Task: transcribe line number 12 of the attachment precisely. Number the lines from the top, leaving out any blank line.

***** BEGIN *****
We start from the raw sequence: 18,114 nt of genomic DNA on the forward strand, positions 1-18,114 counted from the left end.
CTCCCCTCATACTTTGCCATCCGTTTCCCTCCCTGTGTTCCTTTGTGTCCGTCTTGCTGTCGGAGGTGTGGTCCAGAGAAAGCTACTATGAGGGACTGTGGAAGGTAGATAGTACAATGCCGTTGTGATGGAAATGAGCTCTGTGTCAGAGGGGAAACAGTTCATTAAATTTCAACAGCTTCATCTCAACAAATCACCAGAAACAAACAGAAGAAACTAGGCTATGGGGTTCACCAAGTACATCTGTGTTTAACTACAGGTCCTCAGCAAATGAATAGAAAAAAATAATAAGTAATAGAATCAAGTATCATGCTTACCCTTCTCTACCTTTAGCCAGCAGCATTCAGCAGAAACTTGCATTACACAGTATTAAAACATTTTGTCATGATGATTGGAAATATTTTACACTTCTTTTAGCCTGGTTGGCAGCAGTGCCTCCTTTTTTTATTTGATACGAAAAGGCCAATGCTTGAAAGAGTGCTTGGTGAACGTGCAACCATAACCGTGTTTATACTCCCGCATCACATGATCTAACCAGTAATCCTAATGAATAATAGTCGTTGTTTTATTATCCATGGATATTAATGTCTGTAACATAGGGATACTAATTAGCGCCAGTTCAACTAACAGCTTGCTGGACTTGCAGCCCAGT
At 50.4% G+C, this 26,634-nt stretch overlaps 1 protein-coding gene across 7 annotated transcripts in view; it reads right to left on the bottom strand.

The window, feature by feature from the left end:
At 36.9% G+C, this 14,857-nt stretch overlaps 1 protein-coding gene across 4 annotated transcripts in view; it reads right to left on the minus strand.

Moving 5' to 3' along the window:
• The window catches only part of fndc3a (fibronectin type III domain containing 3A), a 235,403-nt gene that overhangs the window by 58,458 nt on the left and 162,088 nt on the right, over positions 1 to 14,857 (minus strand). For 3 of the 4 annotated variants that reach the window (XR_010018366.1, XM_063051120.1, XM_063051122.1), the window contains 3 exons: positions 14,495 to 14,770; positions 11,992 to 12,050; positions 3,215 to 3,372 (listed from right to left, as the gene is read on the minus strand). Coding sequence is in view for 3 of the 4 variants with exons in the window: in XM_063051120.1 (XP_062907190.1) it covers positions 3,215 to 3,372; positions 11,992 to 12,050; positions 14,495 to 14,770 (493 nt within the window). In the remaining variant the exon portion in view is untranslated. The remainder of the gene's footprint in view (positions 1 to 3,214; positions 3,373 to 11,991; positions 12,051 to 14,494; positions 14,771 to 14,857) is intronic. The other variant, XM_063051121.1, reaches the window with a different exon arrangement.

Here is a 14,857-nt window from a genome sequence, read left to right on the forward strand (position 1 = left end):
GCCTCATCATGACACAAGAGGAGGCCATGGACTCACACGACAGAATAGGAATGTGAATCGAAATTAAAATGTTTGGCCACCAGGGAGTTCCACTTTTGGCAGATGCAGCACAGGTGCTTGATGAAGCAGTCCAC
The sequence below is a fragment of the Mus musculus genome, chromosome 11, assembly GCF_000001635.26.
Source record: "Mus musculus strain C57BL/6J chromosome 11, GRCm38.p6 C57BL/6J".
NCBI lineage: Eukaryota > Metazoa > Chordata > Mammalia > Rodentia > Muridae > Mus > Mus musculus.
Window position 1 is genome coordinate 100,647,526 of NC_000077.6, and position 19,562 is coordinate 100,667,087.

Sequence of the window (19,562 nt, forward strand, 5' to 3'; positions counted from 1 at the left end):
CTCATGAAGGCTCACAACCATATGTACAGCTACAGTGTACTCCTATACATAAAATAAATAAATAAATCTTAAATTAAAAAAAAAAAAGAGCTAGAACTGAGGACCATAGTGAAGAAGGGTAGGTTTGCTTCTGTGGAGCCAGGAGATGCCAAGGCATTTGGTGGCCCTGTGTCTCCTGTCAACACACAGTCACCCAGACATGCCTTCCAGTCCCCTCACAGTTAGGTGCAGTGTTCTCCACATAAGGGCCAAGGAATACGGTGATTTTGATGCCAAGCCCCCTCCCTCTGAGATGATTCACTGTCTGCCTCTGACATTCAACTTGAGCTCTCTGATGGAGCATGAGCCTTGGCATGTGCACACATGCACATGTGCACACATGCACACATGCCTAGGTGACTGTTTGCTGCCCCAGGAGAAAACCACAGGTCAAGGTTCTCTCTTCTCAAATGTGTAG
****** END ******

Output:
NCBI lineage: Eukaryota > Metazoa > Chordata > Mammalia > Rodentia > Muridae > Mus > Mus musculus.